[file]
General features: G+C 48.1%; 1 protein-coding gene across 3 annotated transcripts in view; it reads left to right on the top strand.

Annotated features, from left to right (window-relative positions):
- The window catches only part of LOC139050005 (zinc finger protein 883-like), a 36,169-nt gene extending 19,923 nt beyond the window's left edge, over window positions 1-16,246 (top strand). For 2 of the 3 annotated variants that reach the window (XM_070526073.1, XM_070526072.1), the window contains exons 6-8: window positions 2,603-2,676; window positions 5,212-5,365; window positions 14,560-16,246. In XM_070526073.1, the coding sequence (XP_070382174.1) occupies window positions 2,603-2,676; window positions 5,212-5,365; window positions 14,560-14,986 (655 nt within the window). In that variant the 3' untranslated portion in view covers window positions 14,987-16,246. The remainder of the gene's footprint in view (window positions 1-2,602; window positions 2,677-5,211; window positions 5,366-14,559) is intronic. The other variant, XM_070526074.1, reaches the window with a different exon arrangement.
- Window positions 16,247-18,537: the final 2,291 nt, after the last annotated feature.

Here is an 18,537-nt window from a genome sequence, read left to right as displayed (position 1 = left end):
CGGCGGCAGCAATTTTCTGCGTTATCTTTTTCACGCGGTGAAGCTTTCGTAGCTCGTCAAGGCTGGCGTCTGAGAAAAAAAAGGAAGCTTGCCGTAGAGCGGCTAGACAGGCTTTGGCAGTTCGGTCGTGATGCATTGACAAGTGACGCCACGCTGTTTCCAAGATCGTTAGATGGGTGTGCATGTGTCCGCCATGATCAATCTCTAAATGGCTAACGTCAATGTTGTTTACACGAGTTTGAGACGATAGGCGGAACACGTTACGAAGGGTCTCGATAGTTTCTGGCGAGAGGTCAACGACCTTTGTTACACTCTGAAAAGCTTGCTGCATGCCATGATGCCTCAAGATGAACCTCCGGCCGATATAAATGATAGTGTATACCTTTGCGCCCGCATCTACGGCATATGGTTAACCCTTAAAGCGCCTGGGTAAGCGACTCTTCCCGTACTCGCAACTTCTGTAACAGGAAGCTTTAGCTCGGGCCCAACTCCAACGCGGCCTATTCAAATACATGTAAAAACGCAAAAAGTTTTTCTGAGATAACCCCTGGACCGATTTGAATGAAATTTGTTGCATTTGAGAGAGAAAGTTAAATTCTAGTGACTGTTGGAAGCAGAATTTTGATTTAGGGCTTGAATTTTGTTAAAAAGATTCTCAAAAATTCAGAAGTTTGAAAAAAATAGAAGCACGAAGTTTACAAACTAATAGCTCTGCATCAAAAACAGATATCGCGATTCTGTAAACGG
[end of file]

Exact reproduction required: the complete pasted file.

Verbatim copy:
General features: G+C 48.1%; 1 protein-coding gene across 3 annotated transcripts in view; it reads left to right on the top strand.

Annotated features, from left to right (window-relative positions):
- The window catches only part of LOC139050005 (zinc finger protein 883-like), a 36,169-nt gene extending 19,923 nt beyond the window's left edge, over window positions 1-16,246 (top strand). For 2 of the 3 annotated variants that reach the window (XM_070526073.1, XM_070526072.1), the window contains exons 6-8: window positions 2,603-2,676; window positions 5,212-5,365; window positions 14,560-16,246. In XM_070526073.1, the coding sequence (XP_070382174.1) occupies window positions 2,603-2,676; window positions 5,212-5,365; window positions 14,560-14,986 (655 nt within the window). In that variant the 3' untranslated portion in view covers window positions 14,987-16,246. The remainder of the gene's footprint in view (window positions 1-2,602; window positions 2,677-5,211; window positions 5,366-14,559) is intronic. The other variant, XM_070526074.1, reaches the window with a different exon arrangement.
- Window positions 16,247-18,537: the final 2,291 nt, after the last annotated feature.

Here is an 18,537-nt window from a genome sequence, read left to right as displayed (position 1 = left end):
CGGCGGCAGCAATTTTCTGCGTTATCTTTTTCACGCGGTGAAGCTTTCGTAGCTCGTCAAGGCTGGCGTCTGAGAAAAAAAAGGAAGCTTGCCGTAGAGCGGCTAGACAGGCTTTGGCAGTTCGGTCGTGATGCATTGACAAGTGACGCCACGCTGTTTCCAAGATCGTTAGATGGGTGTGCATGTGTCCGCCATGATCAATCTCTAAATGGCTAACGTCAATGTTGTTTACACGAGTTTGAGACGATAGGCGGAACACGTTACGAAGGGTCTCGATAGTTTCTGGCGAGAGGTCAACGACCTTTGTTACACTCTGAAAAGCTTGCTGCATGCCATGATGCCTCAAGATGAACCTCCGGCCGATATAAATGATAGTGTATACCTTTGCGCCCGCATCTACGGCATATGGTTAACCCTTAAAGCGCCTGGGTAAGCGACTCTTCCCGTACTCGCAACTTCTGTAACAGGAAGCTTTAGCTCGGGCCCAACTCCAACGCGGCCTATTCAAATACATGTAAAAACGCAAAAAGTTTTTCTGAGATAACCCCTGGACCGATTTGAATGAAATTTGTTGCATTTGAGAGAGAAAGTTAAATTCTAGTGACTGTTGGAAGCAGAATTTTGATTTAGGGCTTGAATTTTGTTAAAAAGATTCTCAAAAATTCAGAAGTTTGAAAAAAATAGAAGCACGAAGTTTACAAACTAATAGCTCTGCATCAAAAACAGATATCGCGATTCTGTAAACGG